Apology Email: When, Why & How To Send One (With Examples)

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Author: Burkhard Berger

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Tech issues, accidental email sends, wrong promo codes, incorrect info, they’re almost impossible to prevent completely.

Issues like these can mar customer relationships when left unfixed. Thankfully, you can quickly patch things up with another email, granting you caught the error right away.

But is there an ideal time to send an apology email? Why is it so important? And how can you compose an email that conveys your sincerity about the mistake?

In this post, we’re to answer those 3 questions so that you can effectively craft an apology email whenever a mistake happens.

Read on to learn strategies you can apply and examples you can get ideas from. Let’s start by giving a short definition of what an apology email is.

What Is An Apology Email?

An apology email is any message you send to your customers and potential customers that corrects a mistake in a previous email sent or a reply to a customer complaint about poor service or product they received.

The mistake could either be minor, like forgetting to include the coupon code or a link to a promotional email. It can also be major, like sending an email blast to the wrong audience or the wrong time-sensitive offer.

Don’t beat yourself too much, it happens with newsletters. If you want to keep your best foot forward, you can check out some of the best practices for newsletters.

But why is owning up to the mistake so important instead of just moving forward and pretending like the error was not a big deal for the people who received it?

Why You Need To Send An Apology Email

Whether it’s a promo, scheduling, app outage, or subscriber list mishap, sending an apology letter is vital. It can either make or break 3 things: your reputation, your business, or your brand.

Even a simple mistake, when left uncorrected can either cause people to unsubscribe to your list or think badly about your products and services. Indirectly, they’ll also feel that they’re not that important to you.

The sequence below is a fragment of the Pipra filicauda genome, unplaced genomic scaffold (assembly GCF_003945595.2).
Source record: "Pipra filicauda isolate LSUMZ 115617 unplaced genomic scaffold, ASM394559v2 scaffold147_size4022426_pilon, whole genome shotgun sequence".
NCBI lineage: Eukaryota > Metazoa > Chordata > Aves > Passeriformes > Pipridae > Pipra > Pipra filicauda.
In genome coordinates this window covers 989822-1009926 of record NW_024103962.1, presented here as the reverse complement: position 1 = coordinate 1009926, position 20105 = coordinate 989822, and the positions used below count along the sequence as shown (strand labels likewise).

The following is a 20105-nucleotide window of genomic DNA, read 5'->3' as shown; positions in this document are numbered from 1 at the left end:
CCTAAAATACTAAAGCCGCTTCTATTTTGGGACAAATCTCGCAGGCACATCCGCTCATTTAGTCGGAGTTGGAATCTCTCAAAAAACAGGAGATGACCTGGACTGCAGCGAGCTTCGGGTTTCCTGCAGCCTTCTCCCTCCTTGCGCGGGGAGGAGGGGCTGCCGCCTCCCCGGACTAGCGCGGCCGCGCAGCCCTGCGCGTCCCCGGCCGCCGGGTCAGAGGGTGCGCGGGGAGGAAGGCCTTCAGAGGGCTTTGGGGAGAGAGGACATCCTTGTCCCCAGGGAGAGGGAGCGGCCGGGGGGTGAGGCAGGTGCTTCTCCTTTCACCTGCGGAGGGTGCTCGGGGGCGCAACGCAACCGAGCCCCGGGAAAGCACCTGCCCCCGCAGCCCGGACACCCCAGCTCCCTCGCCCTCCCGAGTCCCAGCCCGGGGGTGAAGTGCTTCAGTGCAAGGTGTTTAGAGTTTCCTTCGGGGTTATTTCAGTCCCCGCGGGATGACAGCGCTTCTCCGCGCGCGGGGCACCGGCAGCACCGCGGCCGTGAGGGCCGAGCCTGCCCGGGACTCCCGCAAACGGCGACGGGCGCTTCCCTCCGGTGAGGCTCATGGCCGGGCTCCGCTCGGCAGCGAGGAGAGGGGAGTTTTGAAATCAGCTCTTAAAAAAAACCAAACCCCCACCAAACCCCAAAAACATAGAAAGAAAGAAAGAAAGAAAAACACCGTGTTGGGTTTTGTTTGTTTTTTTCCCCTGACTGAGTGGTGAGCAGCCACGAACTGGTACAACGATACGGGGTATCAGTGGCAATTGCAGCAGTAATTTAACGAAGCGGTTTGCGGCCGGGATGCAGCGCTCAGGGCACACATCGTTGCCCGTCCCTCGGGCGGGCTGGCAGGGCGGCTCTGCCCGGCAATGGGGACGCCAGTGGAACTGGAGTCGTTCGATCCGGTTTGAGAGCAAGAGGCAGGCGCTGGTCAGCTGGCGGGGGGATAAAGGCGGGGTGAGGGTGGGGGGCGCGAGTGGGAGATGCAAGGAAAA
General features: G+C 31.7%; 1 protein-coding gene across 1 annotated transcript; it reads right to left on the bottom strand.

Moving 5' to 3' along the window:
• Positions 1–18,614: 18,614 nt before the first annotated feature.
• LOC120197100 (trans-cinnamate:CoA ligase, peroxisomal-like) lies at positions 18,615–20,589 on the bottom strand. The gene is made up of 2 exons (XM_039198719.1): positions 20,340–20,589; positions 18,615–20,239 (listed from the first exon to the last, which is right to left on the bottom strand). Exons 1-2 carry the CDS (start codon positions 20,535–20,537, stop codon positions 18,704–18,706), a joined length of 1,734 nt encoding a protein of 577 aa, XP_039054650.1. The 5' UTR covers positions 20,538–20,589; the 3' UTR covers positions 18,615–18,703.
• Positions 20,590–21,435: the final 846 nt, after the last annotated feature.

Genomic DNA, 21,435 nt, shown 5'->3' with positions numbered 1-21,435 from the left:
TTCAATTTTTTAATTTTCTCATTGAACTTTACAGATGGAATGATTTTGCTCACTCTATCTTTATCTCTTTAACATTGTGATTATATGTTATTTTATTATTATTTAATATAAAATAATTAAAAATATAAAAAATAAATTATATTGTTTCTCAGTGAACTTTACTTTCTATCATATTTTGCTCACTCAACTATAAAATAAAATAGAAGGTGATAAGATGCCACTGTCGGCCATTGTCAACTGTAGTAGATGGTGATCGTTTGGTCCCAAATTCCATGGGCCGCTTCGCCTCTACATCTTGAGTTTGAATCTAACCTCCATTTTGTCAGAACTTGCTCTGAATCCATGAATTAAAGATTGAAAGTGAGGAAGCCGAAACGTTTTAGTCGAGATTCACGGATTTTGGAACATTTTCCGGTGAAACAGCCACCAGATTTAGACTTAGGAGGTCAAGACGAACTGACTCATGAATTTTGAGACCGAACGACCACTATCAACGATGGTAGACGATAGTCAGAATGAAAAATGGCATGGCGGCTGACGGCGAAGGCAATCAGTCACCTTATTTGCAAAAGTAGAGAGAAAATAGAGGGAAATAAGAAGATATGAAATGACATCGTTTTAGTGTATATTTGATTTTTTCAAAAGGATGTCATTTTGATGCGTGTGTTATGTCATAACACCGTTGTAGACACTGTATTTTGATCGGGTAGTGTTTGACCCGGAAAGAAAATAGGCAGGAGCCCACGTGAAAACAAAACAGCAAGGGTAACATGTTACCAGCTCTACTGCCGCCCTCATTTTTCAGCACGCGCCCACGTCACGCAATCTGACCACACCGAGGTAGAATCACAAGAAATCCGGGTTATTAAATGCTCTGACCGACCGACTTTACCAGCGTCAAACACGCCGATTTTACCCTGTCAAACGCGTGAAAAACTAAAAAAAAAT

When you send an apology letter, you own the mistake and set things straight. People tend to be more forgiving with those who ask for it.

Not just that, they’ll feel more valued, and thus open a way for a healthy conversation which leads to a stronger relationship with your subscribers and best of all, the potential for higher conversions for your business.

But the fact is, timing is a weighty factor when it comes to getting a positive response from your apology email.

Take this for example:

You sent out an email campaign about a current discount for a certain service you offer. After sending the email, you realize you had 1 word misspelled and thought of sending an apology email for this tiny mishap. Let’s say you wrote “the” as “teh”.

The thing is, sending out an apology email for that 1 typo, a very minor mistake would likely not be received well. You’ll be clogging their inbox for non-important matters. Some will even view it as spam, moving them to unsubscribe.

But there’s a way to avoid the spam folder, here are 7 reasons why this happens and actionable solutions you can try.

When To Send An Apology Email

Before sending an apology email, here are 3 questions you should ask yourself first to evaluate if there’s a need to send one.

  1. Did my brand or business do something wrong to offend my audience?
  2. Will I be causing my audience confusion or inconvenience if I don’t make an apology email?
  3. Will sending an apology email erase any uncertainty my audience has of my brand?

If you answer “yes” to any of those 3 the questions, you need to send an apology email.

However, a generic apology email for all kinds of mistakes will defeat the purpose of sending one. Different mishaps call for different responses.

In general, an apology email can either be initiated or sent as a reply. Let’s consider instances that fall into these 2 categories. We’ll also give you samples of how the apology email should look like for each instance.

Initiated Apology

App/Software Downtime Apology Email

An app/software downtime apology email should give the users the why and when of the glitch so they’ll know what to expect moving forward. You can include what the glitch affected and what it did not.

And offer more information should they need to explore further. One idea is to give them a free webinar to get them informed thoroughly. If you’re considering this option, here is some webinar software you can choose from.

Let’s say you own an ERP software like iNecta.

Here’s how the apology email can look like:

Dear John,

You may have noticed the software won’t open on some browsers. Since yesterday, June 14, iNecta Food won’t run on Google Chrome and Safari. Microsoft Edge was unaffected by this glitch.

This glitch is an isolated case since we launched the software. We apologize for the inconvenience it brought to your business. We will provide you with an explanation of the problem and a solution should it happen again on our website. (add link)

If you need more details immediately, feel free to contact us.

Wrong Promo Code Apology Email

For a wrong promo code apology email you can convey how serious you’re taking the situation. You should admit to the fault and give them an explanation of what happened.

Here's how a wrong promo code apology email should flow:

Dear John,

I’m sending this email as an apology for our recent mistake.